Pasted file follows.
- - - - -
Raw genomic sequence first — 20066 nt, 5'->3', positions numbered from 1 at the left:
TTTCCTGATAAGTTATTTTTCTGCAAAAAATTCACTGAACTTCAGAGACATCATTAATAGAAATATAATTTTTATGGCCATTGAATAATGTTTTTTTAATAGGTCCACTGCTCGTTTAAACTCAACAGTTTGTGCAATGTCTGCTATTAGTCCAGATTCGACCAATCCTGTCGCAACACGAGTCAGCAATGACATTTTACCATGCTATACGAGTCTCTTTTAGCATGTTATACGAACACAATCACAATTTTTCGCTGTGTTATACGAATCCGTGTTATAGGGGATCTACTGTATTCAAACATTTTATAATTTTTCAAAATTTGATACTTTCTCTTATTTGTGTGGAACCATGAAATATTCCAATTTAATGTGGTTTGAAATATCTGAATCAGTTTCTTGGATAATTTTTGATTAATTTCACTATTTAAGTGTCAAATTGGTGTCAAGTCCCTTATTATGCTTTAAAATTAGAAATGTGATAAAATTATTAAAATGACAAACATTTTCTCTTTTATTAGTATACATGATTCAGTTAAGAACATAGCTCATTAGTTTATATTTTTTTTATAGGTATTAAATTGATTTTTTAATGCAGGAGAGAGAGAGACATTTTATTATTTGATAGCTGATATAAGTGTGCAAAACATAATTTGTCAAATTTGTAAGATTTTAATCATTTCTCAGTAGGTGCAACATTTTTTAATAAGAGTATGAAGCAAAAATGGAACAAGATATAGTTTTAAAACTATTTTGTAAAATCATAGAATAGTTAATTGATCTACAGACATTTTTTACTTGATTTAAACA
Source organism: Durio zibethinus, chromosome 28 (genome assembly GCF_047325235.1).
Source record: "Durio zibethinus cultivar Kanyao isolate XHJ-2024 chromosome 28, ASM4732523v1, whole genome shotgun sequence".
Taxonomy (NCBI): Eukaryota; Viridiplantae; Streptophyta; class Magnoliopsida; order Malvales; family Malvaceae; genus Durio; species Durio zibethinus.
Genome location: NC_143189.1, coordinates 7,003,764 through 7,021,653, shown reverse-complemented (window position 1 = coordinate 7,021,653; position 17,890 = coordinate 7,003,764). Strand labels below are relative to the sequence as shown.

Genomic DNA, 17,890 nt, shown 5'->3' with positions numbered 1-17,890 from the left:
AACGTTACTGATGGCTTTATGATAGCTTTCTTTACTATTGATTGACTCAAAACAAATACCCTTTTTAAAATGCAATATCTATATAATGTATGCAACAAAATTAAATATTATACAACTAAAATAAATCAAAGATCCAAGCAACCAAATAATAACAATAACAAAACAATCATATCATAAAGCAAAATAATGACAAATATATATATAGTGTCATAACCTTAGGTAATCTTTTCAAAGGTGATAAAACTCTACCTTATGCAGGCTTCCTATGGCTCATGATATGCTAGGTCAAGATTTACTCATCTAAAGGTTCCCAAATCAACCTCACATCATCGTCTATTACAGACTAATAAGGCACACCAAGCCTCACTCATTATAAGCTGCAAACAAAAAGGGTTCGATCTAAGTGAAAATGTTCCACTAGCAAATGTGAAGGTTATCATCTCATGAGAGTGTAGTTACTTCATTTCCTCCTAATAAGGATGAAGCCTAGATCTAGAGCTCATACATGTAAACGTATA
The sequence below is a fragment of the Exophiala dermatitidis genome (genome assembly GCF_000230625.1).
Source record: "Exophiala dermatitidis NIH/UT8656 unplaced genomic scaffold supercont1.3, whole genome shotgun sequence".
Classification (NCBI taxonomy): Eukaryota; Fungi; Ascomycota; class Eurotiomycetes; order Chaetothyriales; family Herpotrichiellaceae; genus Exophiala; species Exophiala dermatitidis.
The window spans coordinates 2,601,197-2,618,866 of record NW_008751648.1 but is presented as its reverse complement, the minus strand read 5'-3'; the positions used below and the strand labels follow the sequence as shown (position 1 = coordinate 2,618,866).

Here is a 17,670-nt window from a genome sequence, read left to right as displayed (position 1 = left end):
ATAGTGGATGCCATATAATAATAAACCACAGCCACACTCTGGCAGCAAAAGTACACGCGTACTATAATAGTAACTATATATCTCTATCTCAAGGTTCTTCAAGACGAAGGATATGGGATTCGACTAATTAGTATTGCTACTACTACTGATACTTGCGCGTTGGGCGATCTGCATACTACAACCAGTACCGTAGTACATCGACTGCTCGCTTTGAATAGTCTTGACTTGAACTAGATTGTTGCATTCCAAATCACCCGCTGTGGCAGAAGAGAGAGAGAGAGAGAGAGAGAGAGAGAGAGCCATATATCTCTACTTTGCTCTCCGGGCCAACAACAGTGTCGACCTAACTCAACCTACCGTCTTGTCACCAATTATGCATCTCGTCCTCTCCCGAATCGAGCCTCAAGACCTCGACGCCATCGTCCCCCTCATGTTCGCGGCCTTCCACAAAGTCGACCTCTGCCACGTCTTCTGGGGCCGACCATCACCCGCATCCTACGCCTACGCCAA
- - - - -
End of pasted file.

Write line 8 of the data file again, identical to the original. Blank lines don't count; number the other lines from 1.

AACGTTACTGATGGCTTTATGATAGCTTTCTTTACTATTGATTGACTCAAAACAAATACCCTTTTTAAAATGCAATATCTATATAATGTATGCAACAAAATTAAATATTATACAACTAAAATAAATCAAAGATCCAAGCAACCAAATAATAACAATAACAAAACAATCATATCATAAAGCAAAATAATGACAAATATATATATAGTGTCATAACCTTAGGTAATCTTTTCAAAGGTGATAAAACTCTACCTTATGCAGGCTTCCTATGGCTCATGATATGCTAGGTCAAGATTTACTCATCTAAAGGTTCCCAAATCAACCTCACATCATCGTCTATTACAGACTAATAAGGCACACCAAGCCTCACTCATTATAAGCTGCAAACAAAAAGGGTTCGATCTAAGTGAAAATGTTCCACTAGCAAATGTGAAGGTTATCATCTCATGAGAGTGTAGTTACTTCATTTCCTCCTAATAAGGATGAAGCCTAGATCTAGAGCTCATACATGTAAACGTATA